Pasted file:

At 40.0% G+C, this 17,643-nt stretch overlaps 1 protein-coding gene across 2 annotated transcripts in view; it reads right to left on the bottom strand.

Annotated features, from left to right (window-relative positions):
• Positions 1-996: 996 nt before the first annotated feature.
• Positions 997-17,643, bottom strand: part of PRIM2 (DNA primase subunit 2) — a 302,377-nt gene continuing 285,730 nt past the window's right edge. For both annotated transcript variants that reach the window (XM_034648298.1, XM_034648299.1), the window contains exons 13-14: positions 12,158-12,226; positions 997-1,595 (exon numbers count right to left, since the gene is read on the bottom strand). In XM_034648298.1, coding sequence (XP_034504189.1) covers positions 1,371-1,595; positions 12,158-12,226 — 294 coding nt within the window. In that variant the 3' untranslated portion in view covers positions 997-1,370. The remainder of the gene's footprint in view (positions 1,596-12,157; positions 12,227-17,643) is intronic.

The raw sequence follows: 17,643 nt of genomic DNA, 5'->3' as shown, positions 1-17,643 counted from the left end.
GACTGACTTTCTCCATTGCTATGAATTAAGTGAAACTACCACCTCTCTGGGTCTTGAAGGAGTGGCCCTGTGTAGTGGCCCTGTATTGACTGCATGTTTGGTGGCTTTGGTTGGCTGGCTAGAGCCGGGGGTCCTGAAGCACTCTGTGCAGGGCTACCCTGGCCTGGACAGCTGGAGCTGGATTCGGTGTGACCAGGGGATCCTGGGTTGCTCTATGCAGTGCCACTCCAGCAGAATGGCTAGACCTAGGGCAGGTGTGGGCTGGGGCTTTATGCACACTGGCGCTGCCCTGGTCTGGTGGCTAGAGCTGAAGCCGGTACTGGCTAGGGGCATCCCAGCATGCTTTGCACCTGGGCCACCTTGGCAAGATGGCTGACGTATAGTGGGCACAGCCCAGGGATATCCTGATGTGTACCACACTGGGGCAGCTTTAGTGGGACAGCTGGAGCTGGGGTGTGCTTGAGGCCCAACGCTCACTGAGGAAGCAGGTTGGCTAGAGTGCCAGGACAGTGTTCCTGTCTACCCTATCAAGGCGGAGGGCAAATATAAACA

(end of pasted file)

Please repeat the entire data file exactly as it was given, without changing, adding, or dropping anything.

At 40.0% G+C, this 17,643-nt stretch overlaps 1 protein-coding gene across 2 annotated transcripts in view; it reads right to left on the bottom strand.

Annotated features, from left to right (window-relative positions):
• Positions 1-996: 996 nt before the first annotated feature.
• Positions 997-17,643, bottom strand: part of PRIM2 (DNA primase subunit 2) — a 302,377-nt gene continuing 285,730 nt past the window's right edge. For both annotated transcript variants that reach the window (XM_034648298.1, XM_034648299.1), the window contains exons 13-14: positions 12,158-12,226; positions 997-1,595 (exon numbers count right to left, since the gene is read on the bottom strand). In XM_034648298.1, coding sequence (XP_034504189.1) covers positions 1,371-1,595; positions 12,158-12,226 — 294 coding nt within the window. In that variant the 3' untranslated portion in view covers positions 997-1,370. The remainder of the gene's footprint in view (positions 1,596-12,157; positions 12,227-17,643) is intronic.

The raw sequence follows: 17,643 nt of genomic DNA, 5'->3' as shown, positions 1-17,643 counted from the left end.
GACTGACTTTCTCCATTGCTATGAATTAAGTGAAACTACCACCTCTCTGGGTCTTGAAGGAGTGGCCCTGTGTAGTGGCCCTGTATTGACTGCATGTTTGGTGGCTTTGGTTGGCTGGCTAGAGCCGGGGGTCCTGAAGCACTCTGTGCAGGGCTACCCTGGCCTGGACAGCTGGAGCTGGATTCGGTGTGACCAGGGGATCCTGGGTTGCTCTATGCAGTGCCACTCCAGCAGAATGGCTAGACCTAGGGCAGGTGTGGGCTGGGGCTTTATGCACACTGGCGCTGCCCTGGTCTGGTGGCTAGAGCTGAAGCCGGTACTGGCTAGGGGCATCCCAGCATGCTTTGCACCTGGGCCACCTTGGCAAGATGGCTGACGTATAGTGGGCACAGCCCAGGGATATCCTGATGTGTACCACACTGGGGCAGCTTTAGTGGGACAGCTGGAGCTGGGGTGTGCTTGAGGCCCAACGCTCACTGAGGAAGCAGGTTGGCTAGAGTGCCAGGACAGTGTTCCTGTCTACCCTATCAAGGCGGAGGGCAAATATAAACA